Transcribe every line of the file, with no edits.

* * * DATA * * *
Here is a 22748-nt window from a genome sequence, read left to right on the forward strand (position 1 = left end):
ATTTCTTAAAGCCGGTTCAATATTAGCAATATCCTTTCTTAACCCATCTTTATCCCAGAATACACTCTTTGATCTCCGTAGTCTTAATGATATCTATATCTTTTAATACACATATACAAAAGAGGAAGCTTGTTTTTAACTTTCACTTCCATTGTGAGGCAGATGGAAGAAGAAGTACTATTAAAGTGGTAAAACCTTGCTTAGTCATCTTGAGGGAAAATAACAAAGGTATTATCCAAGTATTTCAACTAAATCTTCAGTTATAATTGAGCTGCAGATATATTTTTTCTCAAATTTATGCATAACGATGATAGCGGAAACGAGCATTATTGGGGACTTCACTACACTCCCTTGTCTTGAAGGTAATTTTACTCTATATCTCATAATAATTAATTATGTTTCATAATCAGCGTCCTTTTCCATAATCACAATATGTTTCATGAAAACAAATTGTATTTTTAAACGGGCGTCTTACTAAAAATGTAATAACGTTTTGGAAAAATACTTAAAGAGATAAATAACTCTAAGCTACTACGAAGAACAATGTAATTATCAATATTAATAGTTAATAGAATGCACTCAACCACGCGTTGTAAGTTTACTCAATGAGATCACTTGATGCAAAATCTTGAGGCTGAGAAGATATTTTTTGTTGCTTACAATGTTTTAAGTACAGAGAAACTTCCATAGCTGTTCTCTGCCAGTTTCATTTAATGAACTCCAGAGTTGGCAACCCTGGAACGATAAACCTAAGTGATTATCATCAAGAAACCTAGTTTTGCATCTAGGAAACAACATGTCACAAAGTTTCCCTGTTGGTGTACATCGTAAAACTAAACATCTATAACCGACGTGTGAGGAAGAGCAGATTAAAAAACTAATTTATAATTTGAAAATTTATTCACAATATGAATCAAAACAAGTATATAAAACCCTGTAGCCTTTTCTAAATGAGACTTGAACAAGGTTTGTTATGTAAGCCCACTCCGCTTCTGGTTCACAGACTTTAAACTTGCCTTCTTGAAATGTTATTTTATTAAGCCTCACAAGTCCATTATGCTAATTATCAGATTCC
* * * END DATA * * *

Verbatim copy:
Here is a 22748-nt window from a genome sequence, read left to right on the forward strand (position 1 = left end):
ATTTCTTAAAGCCGGTTCAATATTAGCAATATCCTTTCTTAACCCATCTTTATCCCAGAATACACTCTTTGATCTCCGTAGTCTTAATGATATCTATATCTTTTAATACACATATACAAAAGAGGAAGCTTGTTTTTAACTTTCACTTCCATTGTGAGGCAGATGGAAGAAGAAGTACTATTAAAGTGGTAAAACCTTGCTTAGTCATCTTGAGGGAAAATAACAAAGGTATTATCCAAGTATTTCAACTAAATCTTCAGTTATAATTGAGCTGCAGATATATTTTTTCTCAAATTTATGCATAACGATGATAGCGGAAACGAGCATTATTGGGGACTTCACTACACTCCCTTGTCTTGAAGGTAATTTTACTCTATATCTCATAATAATTAATTATGTTTCATAATCAGCGTCCTTTTCCATAATCACAATATGTTTCATGAAAACAAATTGTATTTTTAAACGGGCGTCTTACTAAAAATGTAATAACGTTTTGGAAAAATACTTAAAGAGATAAATAACTCTAAGCTACTACGAAGAACAATGTAATTATCAATATTAATAGTTAATAGAATGCACTCAACCACGCGTTGTAAGTTTACTCAATGAGATCACTTGATGCAAAATCTTGAGGCTGAGAAGATATTTTTTGTTGCTTACAATGTTTTAAGTACAGAGAAACTTCCATAGCTGTTCTCTGCCAGTTTCATTTAATGAACTCCAGAGTTGGCAACCCTGGAACGATAAACCTAAGTGATTATCATCAAGAAACCTAGTTTTGCATCTAGGAAACAACATGTCACAAAGTTTCCCTGTTGGTGTACATCGTAAAACTAAACATCTATAACCGACGTGTGAGGAAGAGCAGATTAAAAAACTAATTTATAATTTGAAAATTTATTCACAATATGAATCAAAACAAGTATATAAAACCCTGTAGCCTTTTCTAAATGAGACTTGAACAAGGTTTGTTATGTAAGCCCACTCCGCTTCTGGTTCACAGACTTTAAACTTGCCTTCTTGAAATGTTATTTTATTAAGCCTCACAAGTCCATTATGCTAATTATCAGATTCC